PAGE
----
Shared Coordinates Between Platforms

Trouble with your coordinates in other platforms? No worries—a solution has been provided.

In March, I caught a wonderful webcast on coordinate sharing between Civil 3D, Revit, Navisworks, and InfraWorks. So, I thought I’d sum up what I learned and share it with you, my readers, who may not have caught that webcast and who may still be struggling with getting projects to line up in the correct coordinate system.

Getting Started

First off, in order to start coordinate sharing with Revit, be sure to set your drawing settings in Civil 3D to the correct coordinate system. Then, head to your Autodesk account. Once you log in, select Product Enhancements.



Buried in Product Enhancements are the Productivity Tools for Civil 3D 2017. Now, realize that this is year-specific, so if you are using 2016, look for the same file for 2016. Once you have found the correct Productivity Tools, select the Global-Autodesk Shared Reference Point Installer for Civil 3D, or for Revit if you have Revit on your machine. This is the tool you need to install in both Civil 3D and Revit. So, if you’re the Civil user, install the Civil 3D one, and if you’re the Revit user, then install the Revit one.

Once you both have installed the Shared Reference Point Installer, then you can create an XML of the shared points and send that XML to the Revit user. The Revit user can then use that XML to orient their building to your coordinate points. And then…



The coordinate location issue is resolved. It’s that simple, really.

Okay, to be thorough, there are a few things to note:

In Revit:

First, the orientation of the Revit model is really important. Make sure the points you select in Civil for the structure are clearly communicated to the Revit user. They must know if the points are representative of the NW, NE, SW, or SE corner of the building. Also, they must know the order in which the points were selected, such as NW then SE, or SW then NW. That way, the Revit designer will know how to apply the points you send them to their project structure. Their structural model may be 180 degrees in rotation from how a Civil user places it in the model.

In Civil 3D:

Once you install the Shared Reference Point installer in Civil 3D, you’ll find the command in the Toolspace > Toolbox > Shared Reference. Once you execute it, you’ll need to set the Origin point (or first point) along the building sketch you were given, and then set the second point. Remember exactly where these two points are (NW, NE, etc.) and how you chose them. That information needs to be relayed to the Revit user. Also, the building polyline must be elevated to your final surface elevations, as that information will also be translated in the XML file and imported into Revit.

TIP: If you see 0.00 for the elevation in the dialog before saving the XML, back out of the command, elevate the polyline, and restart the command.

Once you have the XML, send it to your Revit designer. Again, make sure you tell them where Points 1 and 2 are exactly, and let them know the elevation that was set.

Back in Revit:

Now in Revit, once the Shared Reference Point installer is installed, you’ll find the command on the Add-ins tab. Click the Import Shared Reference Point command. Pick Points 1 and then 2 that were told to you by the Civil designer. Then select the XML file that was also sent to you from the Civil designer and confirm. This will set the coordinates of your project to match the exact coordinates and orientation of the Civil site that the building or structure is placed on.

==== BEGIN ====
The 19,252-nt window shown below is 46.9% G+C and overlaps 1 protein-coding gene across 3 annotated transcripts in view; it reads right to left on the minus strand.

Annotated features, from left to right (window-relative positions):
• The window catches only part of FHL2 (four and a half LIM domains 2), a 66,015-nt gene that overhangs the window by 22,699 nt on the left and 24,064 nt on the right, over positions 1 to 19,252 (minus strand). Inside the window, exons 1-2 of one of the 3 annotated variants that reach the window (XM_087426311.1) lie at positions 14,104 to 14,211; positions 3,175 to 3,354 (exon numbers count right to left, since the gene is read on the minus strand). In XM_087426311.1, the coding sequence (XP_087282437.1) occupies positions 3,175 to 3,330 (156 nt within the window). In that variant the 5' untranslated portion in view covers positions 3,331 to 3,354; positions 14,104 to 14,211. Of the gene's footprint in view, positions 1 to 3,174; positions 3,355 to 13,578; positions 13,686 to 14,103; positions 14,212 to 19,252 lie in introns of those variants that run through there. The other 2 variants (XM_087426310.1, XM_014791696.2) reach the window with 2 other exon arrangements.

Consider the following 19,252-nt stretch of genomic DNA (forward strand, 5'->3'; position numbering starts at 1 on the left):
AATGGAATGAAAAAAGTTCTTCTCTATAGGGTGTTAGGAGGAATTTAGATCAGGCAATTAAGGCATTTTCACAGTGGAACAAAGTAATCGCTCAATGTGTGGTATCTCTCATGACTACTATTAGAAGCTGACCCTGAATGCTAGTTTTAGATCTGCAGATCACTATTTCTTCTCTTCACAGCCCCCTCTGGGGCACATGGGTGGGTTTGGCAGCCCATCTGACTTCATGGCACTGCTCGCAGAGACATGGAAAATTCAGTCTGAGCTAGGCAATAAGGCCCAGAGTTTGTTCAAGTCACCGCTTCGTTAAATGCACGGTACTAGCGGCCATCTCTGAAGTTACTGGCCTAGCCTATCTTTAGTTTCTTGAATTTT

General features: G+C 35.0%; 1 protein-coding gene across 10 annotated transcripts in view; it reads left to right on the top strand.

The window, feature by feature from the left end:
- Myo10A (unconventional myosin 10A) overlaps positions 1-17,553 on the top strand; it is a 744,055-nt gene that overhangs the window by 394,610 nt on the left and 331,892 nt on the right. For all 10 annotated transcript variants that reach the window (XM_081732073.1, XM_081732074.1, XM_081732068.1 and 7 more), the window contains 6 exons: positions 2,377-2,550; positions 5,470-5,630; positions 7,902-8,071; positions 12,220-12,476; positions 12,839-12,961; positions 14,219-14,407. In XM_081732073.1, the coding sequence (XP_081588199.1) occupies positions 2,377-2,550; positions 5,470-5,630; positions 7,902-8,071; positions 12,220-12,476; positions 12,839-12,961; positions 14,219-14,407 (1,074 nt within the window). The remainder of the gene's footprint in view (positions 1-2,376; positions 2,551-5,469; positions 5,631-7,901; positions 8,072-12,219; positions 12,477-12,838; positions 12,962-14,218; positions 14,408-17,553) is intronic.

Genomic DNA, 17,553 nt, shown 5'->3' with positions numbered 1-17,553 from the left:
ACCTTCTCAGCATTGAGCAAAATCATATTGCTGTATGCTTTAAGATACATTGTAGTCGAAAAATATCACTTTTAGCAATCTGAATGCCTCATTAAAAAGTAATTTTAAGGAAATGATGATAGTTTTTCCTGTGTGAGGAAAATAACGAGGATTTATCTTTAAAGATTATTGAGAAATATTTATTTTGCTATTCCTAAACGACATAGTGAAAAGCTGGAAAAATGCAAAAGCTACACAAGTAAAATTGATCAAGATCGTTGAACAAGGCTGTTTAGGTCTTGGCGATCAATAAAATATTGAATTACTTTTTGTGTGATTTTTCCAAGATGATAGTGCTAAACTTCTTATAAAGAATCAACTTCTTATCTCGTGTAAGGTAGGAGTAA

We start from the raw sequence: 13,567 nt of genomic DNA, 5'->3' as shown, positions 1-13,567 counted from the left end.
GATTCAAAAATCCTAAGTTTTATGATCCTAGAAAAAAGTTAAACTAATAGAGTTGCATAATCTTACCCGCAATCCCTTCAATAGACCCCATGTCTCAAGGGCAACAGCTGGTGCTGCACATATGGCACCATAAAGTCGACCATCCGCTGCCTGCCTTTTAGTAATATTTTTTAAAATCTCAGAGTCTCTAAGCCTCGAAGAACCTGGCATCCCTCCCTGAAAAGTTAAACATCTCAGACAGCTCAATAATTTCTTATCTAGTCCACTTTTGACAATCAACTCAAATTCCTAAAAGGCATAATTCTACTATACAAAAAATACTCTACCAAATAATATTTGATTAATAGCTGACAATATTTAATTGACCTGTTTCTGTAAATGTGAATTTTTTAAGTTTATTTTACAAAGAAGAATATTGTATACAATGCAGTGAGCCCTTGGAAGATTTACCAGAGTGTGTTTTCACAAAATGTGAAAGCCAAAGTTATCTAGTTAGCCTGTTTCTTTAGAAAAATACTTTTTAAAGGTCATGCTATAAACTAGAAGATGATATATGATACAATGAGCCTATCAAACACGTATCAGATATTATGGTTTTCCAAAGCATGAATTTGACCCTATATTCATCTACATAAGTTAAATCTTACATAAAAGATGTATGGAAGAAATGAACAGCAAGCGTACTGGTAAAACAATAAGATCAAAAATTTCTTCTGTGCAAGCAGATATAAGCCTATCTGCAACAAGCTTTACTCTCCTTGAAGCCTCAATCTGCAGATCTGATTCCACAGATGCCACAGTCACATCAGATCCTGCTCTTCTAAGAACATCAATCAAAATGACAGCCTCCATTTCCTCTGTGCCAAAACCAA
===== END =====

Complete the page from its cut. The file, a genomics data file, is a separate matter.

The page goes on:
site1-1From here you could double check this by exporting a 2D DWG file and send it back to the Civil designer. Notice I didn’t say 3D. Why? Because 3D can be a huge DWG file once it’s created, as compared to a flat 2D file. When you export the DWG, be sure to check the settings and set the Units to Coordinate System Shared and the Solids to ACIS solids. Then, send the 2D DWG back to the Civil designer.

Back in Civil 3D:

Now that you have a file to check from Revit, xref it in and see if it lands right on top of the structure that you already have in the file. It should. If it does not, then someone didn’t send the right information, or someone didn’t insert the file as they were told.

And on to Other Places:

Now that the file is correctly oriented, to import this into InfraWorks, import the Revit 3D drawing. In the Configure Data Sources dialog, set the Coordinate System to the drawing coordinate system and not the XY-M or XY-??. That is a preliminarily set. Then on the 3D tab, Preview the file in 3D to make sure it’ll come in correctly. Finally, click Close & Refresh.


Next import the Civil 3D file into InfraWorks. Make sure Civil 3D is closed when you do this, otherwise it will not import. Once it is imported, simply refresh the drawing.

For Navisworks, simply import the Revit file and the Civil 3D drawing files. Again, they should land right on top of each other, providing everyone did their job correctly.

Hopefully, this little add-on command for coordinate sharing will help out everyone get their coordinate systems to match and line up. As for me, I’m really excited to try this out

This article originally appeared in The Blast. To get articles like this delivered to your inbox each month, sign up now.


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